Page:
Mesenchymal stem cells or chondrocytes have been implanted into joints in biodegradable matrices in order to improve the quality of healing cartilage defects; however, insufficient biomechanical strength of the construct at implantation is a limiting factor for clinical application. Logically, a construct with better biomechanical characteristics would provide better results. Tantalum trabecular metal (TTM) is osteoconductive and mechanically similar to subchondral bone. The objective of this pilot study was to determine if TTM is also chondroconductive. Small sections of TTM were cultured with emu and canine chondrocytes in static and dynamic culture environments. The sections cultured in dynamic bioreactors were diffusely covered with a cartilaginous matrix. Sections cultured in static conditions had no growth. Histologic evaluation from emu and canine dynamic cultures showed tissue that was heavily populated with mesenchymal cells that resembled chondrocytes, and glycosaminoglycan staining that was distributed throughout the matrix. Type II collagen content in the canine dynamic culture was 84% by SDS-PAGE. Tantalum trabecular metal is chondroconductive in vitro in a dynamic environment when cultured with adult canine or emu chondrocytes. This technology could be expanded to determine if cartilaginous-metallic constructs may be used for joint resurfacing of osteoarthritic joints.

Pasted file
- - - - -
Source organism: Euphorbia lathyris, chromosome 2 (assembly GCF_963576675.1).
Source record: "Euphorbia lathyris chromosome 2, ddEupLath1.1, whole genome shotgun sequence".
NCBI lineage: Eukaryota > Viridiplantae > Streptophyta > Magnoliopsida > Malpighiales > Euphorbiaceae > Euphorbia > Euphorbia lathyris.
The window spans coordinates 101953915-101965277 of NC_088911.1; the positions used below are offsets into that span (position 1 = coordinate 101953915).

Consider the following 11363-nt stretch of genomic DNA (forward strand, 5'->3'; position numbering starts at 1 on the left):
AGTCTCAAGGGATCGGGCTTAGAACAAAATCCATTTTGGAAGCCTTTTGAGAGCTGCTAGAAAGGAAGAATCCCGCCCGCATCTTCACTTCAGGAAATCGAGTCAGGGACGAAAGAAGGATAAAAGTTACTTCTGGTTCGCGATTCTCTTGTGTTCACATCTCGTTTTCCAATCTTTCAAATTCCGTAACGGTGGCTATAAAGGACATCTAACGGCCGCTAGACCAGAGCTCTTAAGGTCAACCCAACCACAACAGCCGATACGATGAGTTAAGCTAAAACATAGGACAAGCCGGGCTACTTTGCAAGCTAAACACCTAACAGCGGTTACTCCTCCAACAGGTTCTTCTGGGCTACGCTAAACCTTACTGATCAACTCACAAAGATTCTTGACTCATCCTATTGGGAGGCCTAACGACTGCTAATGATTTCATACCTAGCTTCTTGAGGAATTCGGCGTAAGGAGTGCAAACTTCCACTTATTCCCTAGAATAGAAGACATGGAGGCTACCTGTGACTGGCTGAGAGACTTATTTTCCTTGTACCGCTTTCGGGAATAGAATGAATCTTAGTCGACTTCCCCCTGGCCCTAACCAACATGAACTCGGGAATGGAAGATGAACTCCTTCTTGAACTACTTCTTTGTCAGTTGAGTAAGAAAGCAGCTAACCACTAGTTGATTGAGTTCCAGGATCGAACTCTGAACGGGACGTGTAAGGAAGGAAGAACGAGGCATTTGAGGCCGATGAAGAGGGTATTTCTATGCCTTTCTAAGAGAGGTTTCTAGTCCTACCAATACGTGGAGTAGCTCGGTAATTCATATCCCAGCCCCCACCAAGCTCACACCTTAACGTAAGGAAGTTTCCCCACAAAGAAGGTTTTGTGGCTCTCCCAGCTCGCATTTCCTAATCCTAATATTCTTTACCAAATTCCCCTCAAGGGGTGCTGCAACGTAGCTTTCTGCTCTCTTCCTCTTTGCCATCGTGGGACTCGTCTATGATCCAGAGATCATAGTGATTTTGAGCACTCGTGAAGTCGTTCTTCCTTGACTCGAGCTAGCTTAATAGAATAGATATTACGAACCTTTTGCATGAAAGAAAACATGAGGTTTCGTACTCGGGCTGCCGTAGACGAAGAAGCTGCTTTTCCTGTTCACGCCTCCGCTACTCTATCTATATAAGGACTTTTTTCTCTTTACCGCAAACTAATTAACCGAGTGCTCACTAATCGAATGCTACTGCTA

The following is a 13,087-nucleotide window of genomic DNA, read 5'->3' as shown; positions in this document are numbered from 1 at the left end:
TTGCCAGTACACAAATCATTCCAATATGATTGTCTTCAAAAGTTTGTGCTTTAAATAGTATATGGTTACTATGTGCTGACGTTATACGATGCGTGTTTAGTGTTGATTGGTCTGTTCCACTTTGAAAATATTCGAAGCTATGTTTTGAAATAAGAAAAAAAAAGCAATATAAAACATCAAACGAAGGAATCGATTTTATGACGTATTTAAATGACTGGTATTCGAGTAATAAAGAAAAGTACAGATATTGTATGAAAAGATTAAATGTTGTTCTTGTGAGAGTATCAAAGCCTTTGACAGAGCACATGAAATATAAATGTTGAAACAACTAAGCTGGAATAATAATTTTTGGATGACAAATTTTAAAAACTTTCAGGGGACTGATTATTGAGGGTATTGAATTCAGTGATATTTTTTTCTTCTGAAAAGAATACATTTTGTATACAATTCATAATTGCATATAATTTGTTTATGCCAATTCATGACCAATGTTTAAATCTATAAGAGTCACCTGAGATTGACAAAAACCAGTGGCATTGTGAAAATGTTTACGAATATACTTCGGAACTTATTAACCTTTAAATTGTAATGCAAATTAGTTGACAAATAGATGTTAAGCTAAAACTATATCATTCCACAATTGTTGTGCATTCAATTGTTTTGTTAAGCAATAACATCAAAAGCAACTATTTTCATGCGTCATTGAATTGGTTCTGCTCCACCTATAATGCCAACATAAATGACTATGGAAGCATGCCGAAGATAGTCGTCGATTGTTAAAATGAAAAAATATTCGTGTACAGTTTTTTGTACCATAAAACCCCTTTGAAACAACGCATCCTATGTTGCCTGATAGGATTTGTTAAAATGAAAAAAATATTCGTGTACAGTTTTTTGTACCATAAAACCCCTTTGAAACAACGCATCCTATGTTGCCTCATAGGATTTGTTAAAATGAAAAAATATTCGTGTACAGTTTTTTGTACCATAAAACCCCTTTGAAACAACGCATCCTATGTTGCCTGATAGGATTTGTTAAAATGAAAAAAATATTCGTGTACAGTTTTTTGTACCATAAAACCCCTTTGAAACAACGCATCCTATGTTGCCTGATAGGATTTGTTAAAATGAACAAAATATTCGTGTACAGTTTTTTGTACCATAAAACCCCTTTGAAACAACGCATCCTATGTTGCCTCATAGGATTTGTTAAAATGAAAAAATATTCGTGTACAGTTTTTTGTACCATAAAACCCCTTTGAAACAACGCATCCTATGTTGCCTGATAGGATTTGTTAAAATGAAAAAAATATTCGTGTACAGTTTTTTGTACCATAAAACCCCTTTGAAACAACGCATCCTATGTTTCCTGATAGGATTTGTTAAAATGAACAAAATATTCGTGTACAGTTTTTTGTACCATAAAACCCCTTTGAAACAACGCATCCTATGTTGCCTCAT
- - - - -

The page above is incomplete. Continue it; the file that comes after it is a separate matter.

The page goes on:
|Original language||English (US)|
|Number of pages||5|
|Journal||Journal of Biomedical Materials Research - Part B Applied Biomaterials|
|State||Published - Nov 1 2005|
- Articular cartilage
- Tissue engineering